For decades, First Baptist Church of Jacksonville has owned multiple city blocks worth of property along the northern edge of downtown Jacksonville – property it purchased at bargain rates during a time of growth for the church and a time of turmoil downtown.
But now, the church is looking to shrink down its massive, 1.5 million-square-foot downtown campus as it struggles with rising operating costs and sharp declines in attendance.
This past Sunday morning, FBC’s pastor Heath Lambert presented his plan for solving the church’s problems by significantly reducing its presence in downtown Jax. The plan – which was voted on and approved by the church’s congregation – would involve seeking a $30 million loan to finance renovations to a single, 182,000-square-foot city block of buildings centered around Hobson Auditorium.
The church would then put the rest of its property – which comprises several city blocks in downtown’s Church District – up for sale and operate out of its newly-reconfigured campus, while also developing smaller campuses throughout the city.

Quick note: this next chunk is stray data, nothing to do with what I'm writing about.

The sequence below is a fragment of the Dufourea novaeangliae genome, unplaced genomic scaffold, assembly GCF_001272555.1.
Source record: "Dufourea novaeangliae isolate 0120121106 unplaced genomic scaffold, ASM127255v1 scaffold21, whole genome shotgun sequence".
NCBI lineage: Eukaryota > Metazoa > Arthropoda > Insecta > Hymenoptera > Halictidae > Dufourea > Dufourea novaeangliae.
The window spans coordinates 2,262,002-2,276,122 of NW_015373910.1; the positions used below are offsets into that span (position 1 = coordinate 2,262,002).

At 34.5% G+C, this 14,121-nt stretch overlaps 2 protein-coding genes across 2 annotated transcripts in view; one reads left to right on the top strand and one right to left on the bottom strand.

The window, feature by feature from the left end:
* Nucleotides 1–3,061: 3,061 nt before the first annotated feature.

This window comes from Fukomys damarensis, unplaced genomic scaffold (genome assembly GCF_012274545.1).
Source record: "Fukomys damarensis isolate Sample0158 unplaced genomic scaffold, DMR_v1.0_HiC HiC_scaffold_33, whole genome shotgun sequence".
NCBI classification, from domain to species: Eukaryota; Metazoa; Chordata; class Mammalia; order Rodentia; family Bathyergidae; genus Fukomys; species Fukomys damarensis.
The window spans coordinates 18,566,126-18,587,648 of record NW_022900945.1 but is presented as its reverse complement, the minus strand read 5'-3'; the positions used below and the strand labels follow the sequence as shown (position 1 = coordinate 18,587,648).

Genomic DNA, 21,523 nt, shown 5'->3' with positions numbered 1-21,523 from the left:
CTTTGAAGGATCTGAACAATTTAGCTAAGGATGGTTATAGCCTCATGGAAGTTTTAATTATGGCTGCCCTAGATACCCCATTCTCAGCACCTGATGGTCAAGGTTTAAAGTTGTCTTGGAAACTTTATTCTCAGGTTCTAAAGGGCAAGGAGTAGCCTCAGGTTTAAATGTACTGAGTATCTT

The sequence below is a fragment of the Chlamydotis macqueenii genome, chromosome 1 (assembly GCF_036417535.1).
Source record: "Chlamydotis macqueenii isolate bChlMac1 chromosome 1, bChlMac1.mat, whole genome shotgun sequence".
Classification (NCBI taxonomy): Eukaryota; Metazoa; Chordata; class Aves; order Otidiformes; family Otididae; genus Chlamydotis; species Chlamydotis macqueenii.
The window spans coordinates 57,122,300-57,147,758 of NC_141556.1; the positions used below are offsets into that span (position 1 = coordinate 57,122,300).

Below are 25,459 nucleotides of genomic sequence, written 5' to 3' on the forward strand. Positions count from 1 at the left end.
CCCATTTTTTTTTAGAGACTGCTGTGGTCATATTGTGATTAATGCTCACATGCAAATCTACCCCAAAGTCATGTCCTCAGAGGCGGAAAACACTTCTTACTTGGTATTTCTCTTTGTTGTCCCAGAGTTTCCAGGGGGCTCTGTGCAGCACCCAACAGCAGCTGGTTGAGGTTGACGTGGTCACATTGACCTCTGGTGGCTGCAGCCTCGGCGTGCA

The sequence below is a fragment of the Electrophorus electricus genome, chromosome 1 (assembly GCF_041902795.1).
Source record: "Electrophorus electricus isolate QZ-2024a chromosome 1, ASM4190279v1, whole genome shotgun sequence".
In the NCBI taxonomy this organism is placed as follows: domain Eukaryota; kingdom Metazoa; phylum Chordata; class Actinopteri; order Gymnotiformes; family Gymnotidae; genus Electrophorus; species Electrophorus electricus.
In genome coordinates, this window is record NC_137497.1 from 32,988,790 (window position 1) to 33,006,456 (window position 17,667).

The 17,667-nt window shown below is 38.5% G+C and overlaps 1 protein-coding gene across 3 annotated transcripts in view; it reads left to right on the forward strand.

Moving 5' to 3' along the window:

“Instead of asking people throughout Jacksonville to come to our church, we’ll take our church to them,” said Lambert.
Lambert indicated that, in addition to low attendance, the move was motivated by the cost of necessary maintenance on the buildings it wishes to sell, with yearly maintenance costs hovering around $5 million.
While the reconfiguration of its main campus and its financial obligations is sure to majorly impact FBC, its effects on downtown Jax may be even more seismic. It would open up the possibility of redeveloping over a million square feet of property and would also greatly reduce the amount of property affected by being within 1,500 feet of a church – which brings about restrictions on alcohol sales and other local zoning quirks.
As of now, there is no set timetable for the start of construction on the church’s revised downtown campus – or for when the church will begin to sell its unused properties.